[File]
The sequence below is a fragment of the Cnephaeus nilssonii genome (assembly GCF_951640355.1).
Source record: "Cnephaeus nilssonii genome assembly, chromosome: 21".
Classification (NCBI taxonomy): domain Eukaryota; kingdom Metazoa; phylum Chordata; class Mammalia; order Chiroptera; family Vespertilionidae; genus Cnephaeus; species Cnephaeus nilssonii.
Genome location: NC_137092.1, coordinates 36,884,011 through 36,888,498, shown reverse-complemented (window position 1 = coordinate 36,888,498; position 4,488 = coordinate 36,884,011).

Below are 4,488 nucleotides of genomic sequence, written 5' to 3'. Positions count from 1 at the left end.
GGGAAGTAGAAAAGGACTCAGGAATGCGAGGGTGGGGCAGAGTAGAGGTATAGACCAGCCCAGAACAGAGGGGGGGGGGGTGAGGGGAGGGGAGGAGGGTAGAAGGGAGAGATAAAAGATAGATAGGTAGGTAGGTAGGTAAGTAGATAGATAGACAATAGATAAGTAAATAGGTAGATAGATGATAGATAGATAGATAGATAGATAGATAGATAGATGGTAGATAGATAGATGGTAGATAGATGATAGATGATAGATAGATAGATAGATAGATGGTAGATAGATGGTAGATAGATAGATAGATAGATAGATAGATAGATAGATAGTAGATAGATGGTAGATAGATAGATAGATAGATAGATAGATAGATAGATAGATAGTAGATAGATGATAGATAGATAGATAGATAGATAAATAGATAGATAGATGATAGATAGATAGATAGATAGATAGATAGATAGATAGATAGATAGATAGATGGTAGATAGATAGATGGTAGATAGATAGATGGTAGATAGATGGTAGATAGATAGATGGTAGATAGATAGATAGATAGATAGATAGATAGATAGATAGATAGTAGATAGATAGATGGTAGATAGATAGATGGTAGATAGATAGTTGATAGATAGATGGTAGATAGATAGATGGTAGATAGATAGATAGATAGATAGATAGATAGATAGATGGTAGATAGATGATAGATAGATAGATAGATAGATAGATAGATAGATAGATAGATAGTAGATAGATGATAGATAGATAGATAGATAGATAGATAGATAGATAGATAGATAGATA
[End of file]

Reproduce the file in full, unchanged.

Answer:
The sequence below is a fragment of the Cnephaeus nilssonii genome (assembly GCF_951640355.1).
Source record: "Cnephaeus nilssonii genome assembly, chromosome: 21".
Classification (NCBI taxonomy): domain Eukaryota; kingdom Metazoa; phylum Chordata; class Mammalia; order Chiroptera; family Vespertilionidae; genus Cnephaeus; species Cnephaeus nilssonii.
Genome location: NC_137092.1, coordinates 36,884,011 through 36,888,498, shown reverse-complemented (window position 1 = coordinate 36,888,498; position 4,488 = coordinate 36,884,011).

Below are 4,488 nucleotides of genomic sequence, written 5' to 3'. Positions count from 1 at the left end.
GGGAAGTAGAAAAGGACTCAGGAATGCGAGGGTGGGGCAGAGTAGAGGTATAGACCAGCCCAGAACAGAGGGGGGGGGGGTGAGGGGAGGGGAGGAGGGTAGAAGGGAGAGATAAAAGATAGATAGGTAGGTAGGTAGGTAAGTAGATAGATAGACAATAGATAAGTAAATAGGTAGATAGATGATAGATAGATAGATAGATAGATAGATAGATAGATGGTAGATAGATAGATGGTAGATAGATGATAGATGATAGATAGATAGATAGATAGATGGTAGATAGATGGTAGATAGATAGATAGATAGATAGATAGATAGATAGATAGTAGATAGATGGTAGATAGATAGATAGATAGATAGATAGATAGATAGATAGATAGTAGATAGATGATAGATAGATAGATAGATAGATAAATAGATAGATAGATGATAGATAGATAGATAGATAGATAGATAGATAGATAGATAGATAGATAGATGGTAGATAGATAGATGGTAGATAGATAGATGGTAGATAGATGGTAGATAGATAGATGGTAGATAGATAGATAGATAGATAGATAGATAGATAGATAGATAGTAGATAGATAGATGGTAGATAGATAGATGGTAGATAGATAGTTGATAGATAGATGGTAGATAGATAGATGGTAGATAGATAGATAGATAGATAGATAGATAGATAGATGGTAGATAGATGATAGATAGATAGATAGATAGATAGATAGATAGATAGATAGATAGTAGATAGATGATAGATAGATAGATAGATAGATAGATAGATAGATAGATAGATAGATA